Maldivians call for religious freedom, get attacked with stones

Fazeena Ahmed, Haveeru News Service
Dec 10, 2011 - 08:28 5 comments
  • A photo sent by the religious freedom advocates allegedly shows one of the attackers running towards the camera as some 30 people gathered at the Artificial Beach in Male on December 10, 2011 calling for religious freedom to be in Maldives.

  • A photo sent by the religious freedom advocates shows what they claim to be the injuries received by Hilath as people threw stones at a group gathered at Artificial Beach on December 10, 2011 calling for religious freedom to be in Maldives.

  • A photo sent by the religious freedom advocates shows what they claim to be the injuries received by Hilath as people threw stones at a group gathered at Artificial Beach on December 10, 2011 calling for religious freedom to be in Maldives.

A group of Maldivians gathered at the Artificial Beach this afternoon calling for religious freedom in the Maldives but was attacked with stones.

Witnesses told Haveeru that a group of people threw stones at the some 30 people gathered at the Artificial Beach, leaving one with a fractured head and others with minor injuries.

Haveeru understands that the person who received a fracture on his head was the controversial freelance journalist and blogger Hilath Rasheed.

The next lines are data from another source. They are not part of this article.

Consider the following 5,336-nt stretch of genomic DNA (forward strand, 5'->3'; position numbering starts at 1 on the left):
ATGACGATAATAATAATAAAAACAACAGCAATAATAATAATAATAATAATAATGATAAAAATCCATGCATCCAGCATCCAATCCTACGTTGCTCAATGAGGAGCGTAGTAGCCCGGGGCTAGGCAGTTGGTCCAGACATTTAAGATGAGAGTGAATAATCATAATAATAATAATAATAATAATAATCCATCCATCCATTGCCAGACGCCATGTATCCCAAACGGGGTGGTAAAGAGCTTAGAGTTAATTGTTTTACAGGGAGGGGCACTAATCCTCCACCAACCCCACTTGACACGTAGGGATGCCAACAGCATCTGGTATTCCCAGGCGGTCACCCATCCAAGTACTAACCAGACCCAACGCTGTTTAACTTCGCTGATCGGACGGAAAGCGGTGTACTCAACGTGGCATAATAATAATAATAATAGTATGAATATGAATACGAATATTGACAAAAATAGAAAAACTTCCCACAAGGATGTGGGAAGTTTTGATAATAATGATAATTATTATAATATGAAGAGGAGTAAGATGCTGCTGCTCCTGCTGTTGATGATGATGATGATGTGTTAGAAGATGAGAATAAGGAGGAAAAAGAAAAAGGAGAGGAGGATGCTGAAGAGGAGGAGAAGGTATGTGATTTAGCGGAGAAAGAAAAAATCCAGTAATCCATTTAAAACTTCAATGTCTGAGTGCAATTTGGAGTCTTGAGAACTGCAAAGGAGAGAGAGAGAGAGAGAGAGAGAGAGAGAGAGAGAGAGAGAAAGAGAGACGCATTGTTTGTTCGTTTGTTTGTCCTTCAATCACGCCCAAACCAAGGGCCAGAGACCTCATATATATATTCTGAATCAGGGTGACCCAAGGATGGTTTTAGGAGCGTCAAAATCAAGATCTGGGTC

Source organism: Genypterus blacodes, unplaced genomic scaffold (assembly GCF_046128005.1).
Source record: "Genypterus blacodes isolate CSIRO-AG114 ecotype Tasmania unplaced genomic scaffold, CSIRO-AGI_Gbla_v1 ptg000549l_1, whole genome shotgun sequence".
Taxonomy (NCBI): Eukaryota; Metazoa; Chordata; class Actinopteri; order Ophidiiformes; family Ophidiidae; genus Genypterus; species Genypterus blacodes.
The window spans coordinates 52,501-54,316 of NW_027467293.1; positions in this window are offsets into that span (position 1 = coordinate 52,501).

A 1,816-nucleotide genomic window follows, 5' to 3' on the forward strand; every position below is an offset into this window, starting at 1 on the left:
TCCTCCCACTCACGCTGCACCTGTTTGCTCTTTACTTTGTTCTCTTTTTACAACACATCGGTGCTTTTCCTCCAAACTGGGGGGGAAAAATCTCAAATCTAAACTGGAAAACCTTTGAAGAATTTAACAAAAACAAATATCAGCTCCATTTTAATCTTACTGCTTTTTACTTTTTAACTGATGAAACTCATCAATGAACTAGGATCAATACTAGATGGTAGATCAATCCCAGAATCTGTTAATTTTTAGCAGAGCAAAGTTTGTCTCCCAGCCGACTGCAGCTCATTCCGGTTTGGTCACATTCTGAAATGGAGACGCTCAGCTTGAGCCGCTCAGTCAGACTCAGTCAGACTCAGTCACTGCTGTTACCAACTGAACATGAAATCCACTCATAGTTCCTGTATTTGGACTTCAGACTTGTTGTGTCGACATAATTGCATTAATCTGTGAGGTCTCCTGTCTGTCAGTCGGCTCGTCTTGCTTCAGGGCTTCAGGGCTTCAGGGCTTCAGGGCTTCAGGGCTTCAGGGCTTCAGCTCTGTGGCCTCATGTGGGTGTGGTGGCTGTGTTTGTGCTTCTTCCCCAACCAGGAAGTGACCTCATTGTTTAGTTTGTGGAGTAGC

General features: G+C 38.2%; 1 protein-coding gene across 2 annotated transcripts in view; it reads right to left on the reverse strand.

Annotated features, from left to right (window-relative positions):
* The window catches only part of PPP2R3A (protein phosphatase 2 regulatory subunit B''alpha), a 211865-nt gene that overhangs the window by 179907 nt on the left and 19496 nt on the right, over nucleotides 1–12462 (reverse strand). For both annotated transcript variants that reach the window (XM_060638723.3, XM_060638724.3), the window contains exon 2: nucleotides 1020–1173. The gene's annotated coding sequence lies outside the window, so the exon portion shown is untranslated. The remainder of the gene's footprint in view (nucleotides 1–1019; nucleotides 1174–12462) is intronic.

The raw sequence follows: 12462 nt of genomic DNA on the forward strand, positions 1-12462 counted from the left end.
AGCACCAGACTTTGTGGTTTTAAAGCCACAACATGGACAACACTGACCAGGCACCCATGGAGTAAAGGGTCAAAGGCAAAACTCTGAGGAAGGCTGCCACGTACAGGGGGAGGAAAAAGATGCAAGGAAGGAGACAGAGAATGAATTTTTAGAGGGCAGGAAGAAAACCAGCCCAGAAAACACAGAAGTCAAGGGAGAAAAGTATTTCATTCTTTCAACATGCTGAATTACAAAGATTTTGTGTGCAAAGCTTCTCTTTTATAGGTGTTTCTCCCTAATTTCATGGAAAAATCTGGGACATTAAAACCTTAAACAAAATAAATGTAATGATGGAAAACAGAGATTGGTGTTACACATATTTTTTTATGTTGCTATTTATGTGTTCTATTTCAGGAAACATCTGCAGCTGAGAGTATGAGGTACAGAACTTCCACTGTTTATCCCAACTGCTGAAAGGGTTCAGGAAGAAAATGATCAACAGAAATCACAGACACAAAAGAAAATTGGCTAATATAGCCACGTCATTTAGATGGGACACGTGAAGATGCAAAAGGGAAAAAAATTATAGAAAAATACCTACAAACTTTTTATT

He reportedly went to hospital for treatment.

"He was bleeding excessively from his head," an eyewitness told Haveeru.

A photo sent by the religious freedom advocates allegedly shows a group of people attacking Hilath.

A participant said the gathering was held on the International Human Rights Day being marked today.

Haveeru understands that the attackers include members of religious advocacy groups and organisations in the country.

Police said they are investigating the violence created at Artificial Beach.

"Police went to the area when the violence erupted. We're currently looking into the causes of the violence," a police spokesperson said.

The gathering was held days after the UN human rights chief called on Maldivian authorities to remove the constitutional provision that requires every citizen to be a Muslim.

Earlier last year a Maldivian declared that he was a non-Muslim during the Q&A session of a lecture given by Indian scholar Dr Zakir Naik in Male.

Mohamed Nazim's announcement on May 28, 2010 sparked comments of hatred from an angry crowd of around 11,000 with many calling to kill him and eventually attacking him before police intervened and took him into custody.

Nazim, 38, however, apologised publicly before journalists after three days of religious counselling given by Islamic Ministry and gave the 'Shahaadha' testimony on TV.

Two months later, a 25-year-old self-proclaimed atheist, Ismail Mohamed Didi, was found hanging at his workplace reportedly after his efforts to get political asylum abroad failed.

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